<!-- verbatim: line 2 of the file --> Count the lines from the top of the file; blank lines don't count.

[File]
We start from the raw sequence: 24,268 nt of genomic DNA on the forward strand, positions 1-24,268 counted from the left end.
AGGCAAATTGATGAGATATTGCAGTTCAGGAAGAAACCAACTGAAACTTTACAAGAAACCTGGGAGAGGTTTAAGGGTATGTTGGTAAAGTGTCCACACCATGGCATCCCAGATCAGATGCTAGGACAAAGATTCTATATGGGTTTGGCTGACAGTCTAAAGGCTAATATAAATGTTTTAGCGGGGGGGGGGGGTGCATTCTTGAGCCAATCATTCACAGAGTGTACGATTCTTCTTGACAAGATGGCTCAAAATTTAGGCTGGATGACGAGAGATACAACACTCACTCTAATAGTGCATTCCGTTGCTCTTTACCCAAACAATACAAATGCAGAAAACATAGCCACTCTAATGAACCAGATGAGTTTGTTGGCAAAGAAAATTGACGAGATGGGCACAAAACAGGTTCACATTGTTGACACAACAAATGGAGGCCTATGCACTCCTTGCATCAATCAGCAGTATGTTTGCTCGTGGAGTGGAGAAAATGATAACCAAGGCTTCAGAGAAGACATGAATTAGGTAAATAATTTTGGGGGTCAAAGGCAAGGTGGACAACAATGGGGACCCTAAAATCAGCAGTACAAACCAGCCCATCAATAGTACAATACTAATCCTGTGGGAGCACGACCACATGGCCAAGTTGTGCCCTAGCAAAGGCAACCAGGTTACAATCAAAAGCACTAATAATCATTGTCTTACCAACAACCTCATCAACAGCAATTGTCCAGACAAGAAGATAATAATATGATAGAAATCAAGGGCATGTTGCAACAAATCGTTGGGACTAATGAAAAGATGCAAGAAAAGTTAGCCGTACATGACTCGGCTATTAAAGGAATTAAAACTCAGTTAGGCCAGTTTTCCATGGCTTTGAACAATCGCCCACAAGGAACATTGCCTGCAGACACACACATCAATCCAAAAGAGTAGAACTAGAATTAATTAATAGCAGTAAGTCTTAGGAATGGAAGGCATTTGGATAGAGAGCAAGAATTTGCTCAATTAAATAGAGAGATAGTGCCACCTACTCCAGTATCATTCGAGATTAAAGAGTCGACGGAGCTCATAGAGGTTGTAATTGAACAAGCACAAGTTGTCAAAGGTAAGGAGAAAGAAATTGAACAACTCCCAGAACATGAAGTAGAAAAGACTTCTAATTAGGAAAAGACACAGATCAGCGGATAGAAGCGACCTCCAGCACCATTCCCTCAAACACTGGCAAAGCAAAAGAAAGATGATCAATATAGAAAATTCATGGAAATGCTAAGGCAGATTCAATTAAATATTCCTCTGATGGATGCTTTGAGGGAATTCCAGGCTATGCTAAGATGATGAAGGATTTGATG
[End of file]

AGGCAAATTGATGAGATATTGCAGTTCAGGAAGAAACCAACTGAAACTTTACAAGAAACCTGGGAGAGGTTTAAGGGTATGTTGGTAAAGTGTCCACACCATGGCATCCCAGATCAGATGCTAGGACAAAGATTCTATATGGGTTTGGCTGACAGTCTAAAGGCTAATATAAATGTTTTAGCGGGGGGGGGGGGTGCATTCTTGAGCCAATCATTCACAGAGTGTACGATTCTTCTTGACAAGATGGCTCAAAATTTAGGCTGGATGACGAGAGATACAACACTCACTCTAATAGTGCATTCCGTTGCTCTTTACCCAAACAATACAAATGCAGAAAACATAGCCACTCTAATGAACCAGATGAGTTTGTTGGCAAAGAAAATTGACGAGATGGGCACAAAACAGGTTCACATTGTTGACACAACAAATGGAGGCCTATGCACTCCTTGCATCAATCAGCAGTATGTTTGCTCGTGGAGTGGAGAAAATGATAACCAAGGCTTCAGAGAAGACATGAATTAGGTAAATAATTTTGGGGGTCAAAGGCAAGGTGGACAACAATGGGGACCCTAAAATCAGCAGTACAAACCAGCCCATCAATAGTACAATACTAATCCTGTGGGAGCACGACCACATGGCCAAGTTGTGCCCTAGCAAAGGCAACCAGGTTACAATCAAAAGCACTAATAATCATTGTCTTACCAACAACCTCATCAACAGCAATTGTCCAGACAAGAAGATAATAATATGATAGAAATCAAGGGCATGTTGCAACAAATCGTTGGGACTAATGAAAAGATGCAAGAAAAGTTAGCCGTACATGACTCGGCTATTAAAGGAATTAAAACTCAGTTAGGCCAGTTTTCCATGGCTTTGAACAATCGCCCACAAGGAACATTGCCTGCAGACACACACATCAATCCAAAAGAGTAGAACTAGAATTAATTAATAGCAGTAAGTCTTAGGAATGGAAGGCATTTGGATAGAGAGCAAGAATTTGCTCAATTAAATAGAGAGATAGTGCCACCTACTCCAGTATCATTCGAGATTAAAGAGTCGACGGAGCTCATAGAGGTTGTAATTGAACAAGCACAAGTTGTCAAAGGTAAGGAGAAAGAAATTGAACAACTCCCAGAACATGAAGTAGAAAAGACTTCTAATTAGGAAAAGACACAGATCAGCGGATAGAAGCGACCTCCAGCACCATTCCCTCAAACACTGGCAAAGCAAAAGAAAGATGATCAATATAGAAAATTCATGGAAATGCTAAGGCAGATTCAATTAAATATTCCTCTGATGGATGCTTTGAGGGAATTCCAGGCTATGCTAAGATGATGAAGGATTTGATG